Suddenly everything has gone wrong! Whether it’s a failed project or a failed career, workplace setbacks can derail even the most well-laid plans. What can employees do in response? A new article says determine the reason for failure, identify new goals, and seize the moment.
New research reveals that having a strong sense of ”calling” early on in life may help later in navigating the tension between choosing the career you want versus choosing one for financial stability and job security. When a sense of calling is stronger earlier in life, perceived ability plays a greater role than actual ability when it comes to actually pursuing a challenging career.
Many employees are being sent on overseas assignments these days. Some start off working well in foreign cultures, but don’t maintain their adjustment levels over time, while others never perform as well as they did back home. A new study shows that initial motivation and psychological empowerment are crucial to the process, but interact with different kinds of stressors to affect performance in both positive and negative ways.
Do you want to excel at what you do, instead of just going through the motions? A new study on thriving at work finds that employees who are more hopeful, efficacious, resilient, optimistic, and have supportive supervisors are more likely to succeed, which in turn is related to greater self-development and work performance.
Life after college can be intimidating. Finding work is often hard, and finding work that lives up to your hopes and dreams is even harder. It’s easy to become overwhelmed by all the choices you have to make when transitioning from college to working life. But a new study sheds light on which career values are most important to identify and use as guides when entering the working world.
What makes a great workplace or a terrible one? Many would say upper management makes the difference or company values or even the guy in the next cubicle. Long days, stressful meetings, a grumpy boss are all factors that we would expect to determine our workplace well-being. Surprisingly, new research indicates that the key factor to well-being in your workplace is you.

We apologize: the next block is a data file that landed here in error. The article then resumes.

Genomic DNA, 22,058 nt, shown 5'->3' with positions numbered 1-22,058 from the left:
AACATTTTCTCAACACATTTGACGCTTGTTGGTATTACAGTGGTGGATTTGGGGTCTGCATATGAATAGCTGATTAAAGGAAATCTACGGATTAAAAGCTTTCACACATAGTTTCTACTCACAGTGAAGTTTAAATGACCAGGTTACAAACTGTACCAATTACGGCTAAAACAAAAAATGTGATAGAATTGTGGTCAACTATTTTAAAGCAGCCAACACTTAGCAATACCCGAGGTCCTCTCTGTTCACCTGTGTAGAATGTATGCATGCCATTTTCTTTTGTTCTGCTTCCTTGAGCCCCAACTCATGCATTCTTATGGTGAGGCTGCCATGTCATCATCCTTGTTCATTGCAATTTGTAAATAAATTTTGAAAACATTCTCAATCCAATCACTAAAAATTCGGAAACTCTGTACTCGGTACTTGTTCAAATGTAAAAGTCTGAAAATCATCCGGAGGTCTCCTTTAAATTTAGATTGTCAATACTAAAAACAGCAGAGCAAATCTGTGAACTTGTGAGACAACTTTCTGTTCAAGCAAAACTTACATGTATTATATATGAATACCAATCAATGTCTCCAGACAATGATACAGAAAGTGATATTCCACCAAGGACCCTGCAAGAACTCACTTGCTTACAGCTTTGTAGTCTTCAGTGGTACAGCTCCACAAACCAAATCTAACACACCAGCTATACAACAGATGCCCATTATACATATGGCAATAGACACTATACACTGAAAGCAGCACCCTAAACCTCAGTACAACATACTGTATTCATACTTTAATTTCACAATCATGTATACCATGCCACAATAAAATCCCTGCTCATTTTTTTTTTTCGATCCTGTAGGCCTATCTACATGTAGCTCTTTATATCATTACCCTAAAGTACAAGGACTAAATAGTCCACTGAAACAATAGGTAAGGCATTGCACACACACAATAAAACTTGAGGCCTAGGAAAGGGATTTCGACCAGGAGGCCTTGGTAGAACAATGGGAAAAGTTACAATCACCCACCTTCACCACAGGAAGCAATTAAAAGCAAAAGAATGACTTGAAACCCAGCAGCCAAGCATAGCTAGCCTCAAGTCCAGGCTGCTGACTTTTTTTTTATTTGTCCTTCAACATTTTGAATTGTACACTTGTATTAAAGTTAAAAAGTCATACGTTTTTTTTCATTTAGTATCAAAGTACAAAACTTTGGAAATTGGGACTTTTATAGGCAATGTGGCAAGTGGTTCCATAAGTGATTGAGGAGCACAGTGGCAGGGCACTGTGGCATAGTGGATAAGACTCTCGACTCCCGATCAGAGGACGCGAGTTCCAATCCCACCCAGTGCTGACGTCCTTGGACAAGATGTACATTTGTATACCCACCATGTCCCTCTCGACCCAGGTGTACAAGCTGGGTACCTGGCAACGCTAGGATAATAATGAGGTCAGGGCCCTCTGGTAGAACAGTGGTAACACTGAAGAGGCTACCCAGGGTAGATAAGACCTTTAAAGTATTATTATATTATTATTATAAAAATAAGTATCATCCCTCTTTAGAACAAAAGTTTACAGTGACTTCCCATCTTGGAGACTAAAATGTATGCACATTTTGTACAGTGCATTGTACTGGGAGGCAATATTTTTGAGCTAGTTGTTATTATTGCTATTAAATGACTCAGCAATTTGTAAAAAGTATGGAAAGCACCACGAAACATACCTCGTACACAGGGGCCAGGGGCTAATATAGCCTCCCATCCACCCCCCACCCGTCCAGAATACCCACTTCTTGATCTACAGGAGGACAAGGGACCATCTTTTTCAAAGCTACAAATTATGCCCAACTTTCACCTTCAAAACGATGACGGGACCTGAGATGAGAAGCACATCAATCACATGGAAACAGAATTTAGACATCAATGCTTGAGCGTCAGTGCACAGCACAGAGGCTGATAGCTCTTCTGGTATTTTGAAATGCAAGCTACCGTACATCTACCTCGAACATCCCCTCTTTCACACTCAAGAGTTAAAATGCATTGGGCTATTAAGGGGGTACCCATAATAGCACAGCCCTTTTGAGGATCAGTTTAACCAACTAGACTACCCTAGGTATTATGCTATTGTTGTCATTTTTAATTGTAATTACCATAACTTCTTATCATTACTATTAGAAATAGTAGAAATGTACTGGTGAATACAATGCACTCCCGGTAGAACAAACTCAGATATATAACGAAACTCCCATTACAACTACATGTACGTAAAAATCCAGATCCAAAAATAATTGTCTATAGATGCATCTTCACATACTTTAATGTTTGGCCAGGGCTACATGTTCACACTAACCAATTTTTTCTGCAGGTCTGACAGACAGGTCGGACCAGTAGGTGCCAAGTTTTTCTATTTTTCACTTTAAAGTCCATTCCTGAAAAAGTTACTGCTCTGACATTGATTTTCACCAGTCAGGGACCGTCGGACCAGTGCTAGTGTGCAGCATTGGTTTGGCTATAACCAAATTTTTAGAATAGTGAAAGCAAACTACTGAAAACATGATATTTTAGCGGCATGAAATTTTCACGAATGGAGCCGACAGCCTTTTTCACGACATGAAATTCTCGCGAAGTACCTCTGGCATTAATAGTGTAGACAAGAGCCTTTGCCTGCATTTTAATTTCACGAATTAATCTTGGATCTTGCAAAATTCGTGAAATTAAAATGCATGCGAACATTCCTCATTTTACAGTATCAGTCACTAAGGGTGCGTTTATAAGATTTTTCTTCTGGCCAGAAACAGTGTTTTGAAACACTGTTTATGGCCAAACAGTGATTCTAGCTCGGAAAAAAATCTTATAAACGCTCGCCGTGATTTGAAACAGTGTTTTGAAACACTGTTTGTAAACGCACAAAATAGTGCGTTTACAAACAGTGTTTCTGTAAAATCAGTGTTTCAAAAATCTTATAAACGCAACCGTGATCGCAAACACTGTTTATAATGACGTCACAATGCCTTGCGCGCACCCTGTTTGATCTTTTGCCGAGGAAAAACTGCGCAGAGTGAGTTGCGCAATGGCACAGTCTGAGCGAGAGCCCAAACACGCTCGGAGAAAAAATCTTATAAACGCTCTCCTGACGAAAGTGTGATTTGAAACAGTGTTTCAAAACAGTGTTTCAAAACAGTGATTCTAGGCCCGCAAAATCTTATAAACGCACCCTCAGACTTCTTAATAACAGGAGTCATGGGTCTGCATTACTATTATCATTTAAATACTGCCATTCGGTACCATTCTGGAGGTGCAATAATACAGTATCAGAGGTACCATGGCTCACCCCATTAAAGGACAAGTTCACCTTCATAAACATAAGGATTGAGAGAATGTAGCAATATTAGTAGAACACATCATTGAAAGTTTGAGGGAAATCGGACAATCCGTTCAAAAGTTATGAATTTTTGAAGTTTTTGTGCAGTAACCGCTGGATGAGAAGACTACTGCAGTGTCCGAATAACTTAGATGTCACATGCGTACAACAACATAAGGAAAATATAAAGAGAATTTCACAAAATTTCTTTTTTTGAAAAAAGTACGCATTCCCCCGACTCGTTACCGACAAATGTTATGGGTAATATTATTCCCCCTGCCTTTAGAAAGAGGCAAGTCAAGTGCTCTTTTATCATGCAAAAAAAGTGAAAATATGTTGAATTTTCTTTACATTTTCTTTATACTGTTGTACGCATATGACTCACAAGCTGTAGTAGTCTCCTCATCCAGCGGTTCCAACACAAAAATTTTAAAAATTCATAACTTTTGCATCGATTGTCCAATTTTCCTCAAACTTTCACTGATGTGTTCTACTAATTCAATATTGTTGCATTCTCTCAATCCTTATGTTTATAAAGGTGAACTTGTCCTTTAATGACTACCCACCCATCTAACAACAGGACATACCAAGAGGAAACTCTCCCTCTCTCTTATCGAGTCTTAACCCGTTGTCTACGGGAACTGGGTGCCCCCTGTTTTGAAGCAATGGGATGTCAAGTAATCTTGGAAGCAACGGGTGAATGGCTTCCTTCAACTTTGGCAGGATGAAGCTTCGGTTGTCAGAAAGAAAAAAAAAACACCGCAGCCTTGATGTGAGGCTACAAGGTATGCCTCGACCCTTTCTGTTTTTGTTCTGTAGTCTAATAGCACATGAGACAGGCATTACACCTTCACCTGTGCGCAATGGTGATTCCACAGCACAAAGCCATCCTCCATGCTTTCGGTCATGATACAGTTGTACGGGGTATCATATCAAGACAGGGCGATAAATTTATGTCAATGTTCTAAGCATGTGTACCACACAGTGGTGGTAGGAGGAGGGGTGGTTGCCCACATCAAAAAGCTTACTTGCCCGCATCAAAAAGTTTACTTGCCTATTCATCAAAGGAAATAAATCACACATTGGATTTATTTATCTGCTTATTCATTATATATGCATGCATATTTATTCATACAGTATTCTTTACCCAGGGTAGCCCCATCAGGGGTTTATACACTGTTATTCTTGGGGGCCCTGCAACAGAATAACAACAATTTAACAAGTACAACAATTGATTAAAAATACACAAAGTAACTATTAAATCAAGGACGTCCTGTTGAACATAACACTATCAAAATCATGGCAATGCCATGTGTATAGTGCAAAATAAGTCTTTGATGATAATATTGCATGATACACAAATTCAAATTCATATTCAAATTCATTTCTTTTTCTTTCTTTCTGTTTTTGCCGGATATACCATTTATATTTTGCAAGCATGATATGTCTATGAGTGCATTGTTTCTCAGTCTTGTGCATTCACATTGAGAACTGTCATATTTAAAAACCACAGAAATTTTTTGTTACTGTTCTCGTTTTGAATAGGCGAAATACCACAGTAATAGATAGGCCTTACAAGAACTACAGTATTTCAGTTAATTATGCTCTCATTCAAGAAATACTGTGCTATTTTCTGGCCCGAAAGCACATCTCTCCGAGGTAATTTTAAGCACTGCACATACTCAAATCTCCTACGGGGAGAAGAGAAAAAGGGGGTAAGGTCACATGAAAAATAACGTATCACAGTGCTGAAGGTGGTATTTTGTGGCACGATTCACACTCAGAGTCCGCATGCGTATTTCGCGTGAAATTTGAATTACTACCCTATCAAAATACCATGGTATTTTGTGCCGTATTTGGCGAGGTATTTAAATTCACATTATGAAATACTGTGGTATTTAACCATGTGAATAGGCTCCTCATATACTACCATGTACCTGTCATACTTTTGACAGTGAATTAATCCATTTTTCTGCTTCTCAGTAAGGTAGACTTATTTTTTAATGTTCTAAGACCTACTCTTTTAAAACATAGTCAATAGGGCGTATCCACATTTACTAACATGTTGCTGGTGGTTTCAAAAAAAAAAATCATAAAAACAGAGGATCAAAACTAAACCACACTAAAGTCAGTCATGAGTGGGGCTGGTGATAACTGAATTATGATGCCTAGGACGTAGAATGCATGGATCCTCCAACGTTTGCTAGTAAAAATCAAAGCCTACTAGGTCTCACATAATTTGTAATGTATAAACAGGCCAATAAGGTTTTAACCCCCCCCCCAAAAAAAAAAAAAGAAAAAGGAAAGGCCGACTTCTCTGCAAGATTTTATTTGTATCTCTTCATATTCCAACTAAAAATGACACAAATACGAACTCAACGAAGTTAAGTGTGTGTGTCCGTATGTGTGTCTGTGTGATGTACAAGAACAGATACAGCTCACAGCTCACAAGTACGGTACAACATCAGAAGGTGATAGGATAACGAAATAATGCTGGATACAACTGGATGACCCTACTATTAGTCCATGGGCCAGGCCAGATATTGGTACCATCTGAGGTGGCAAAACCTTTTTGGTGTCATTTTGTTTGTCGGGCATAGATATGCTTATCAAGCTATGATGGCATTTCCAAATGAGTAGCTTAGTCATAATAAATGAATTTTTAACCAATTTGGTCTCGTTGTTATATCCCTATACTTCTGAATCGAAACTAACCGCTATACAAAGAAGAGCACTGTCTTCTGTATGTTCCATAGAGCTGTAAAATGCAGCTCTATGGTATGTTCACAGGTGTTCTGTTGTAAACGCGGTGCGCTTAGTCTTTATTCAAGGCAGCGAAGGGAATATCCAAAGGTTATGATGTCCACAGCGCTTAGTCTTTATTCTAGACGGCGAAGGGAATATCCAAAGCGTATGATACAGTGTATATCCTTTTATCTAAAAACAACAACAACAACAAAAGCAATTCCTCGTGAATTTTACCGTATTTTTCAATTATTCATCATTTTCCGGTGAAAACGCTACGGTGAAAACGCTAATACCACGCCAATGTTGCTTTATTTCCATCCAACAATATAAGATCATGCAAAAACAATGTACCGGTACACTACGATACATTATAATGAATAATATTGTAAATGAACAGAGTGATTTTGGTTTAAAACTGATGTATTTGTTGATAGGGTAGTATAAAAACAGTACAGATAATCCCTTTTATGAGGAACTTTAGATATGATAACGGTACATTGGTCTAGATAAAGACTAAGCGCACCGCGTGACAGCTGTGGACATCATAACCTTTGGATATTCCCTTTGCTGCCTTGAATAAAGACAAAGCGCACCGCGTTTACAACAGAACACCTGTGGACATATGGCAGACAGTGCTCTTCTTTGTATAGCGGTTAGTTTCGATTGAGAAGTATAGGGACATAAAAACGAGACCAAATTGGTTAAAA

While many Americans are struggling to land a job, open positions all over the country remain unfilled and apparently unfillable. Employers just can’t find enough qualified candidates. So, what’s the solution? Training programs to fill the “middle skills gap.” Read more on how to implement an effective training program.
Topic: Gender, Discrimination, Development Publication: Journal of Management (NOV 2012) Article: Benevolent sexism at work: Gender differences in the distribution of challenging developmental experiences Authors: King, E. B., Botsford, W., Hebl, M. R., Kazama, S., Dawson, J. F., & Perkins, A. Reviewed by: Alexandra Rechlin Women are breaking the glass
Topic: Development, Organizational Commitment Publication: Journal of Vocational Behavior Article: Protean and Boundaryless Career Attitudes and Organizational Commitment: The Effects of Perceived Supervisor Support Authors: K. Ovgu Cakmak-Otluoglu Reviewed By: Lauren A. Wood, M.S. The last few decades have brought many changes to the world of work. For vocational scholars,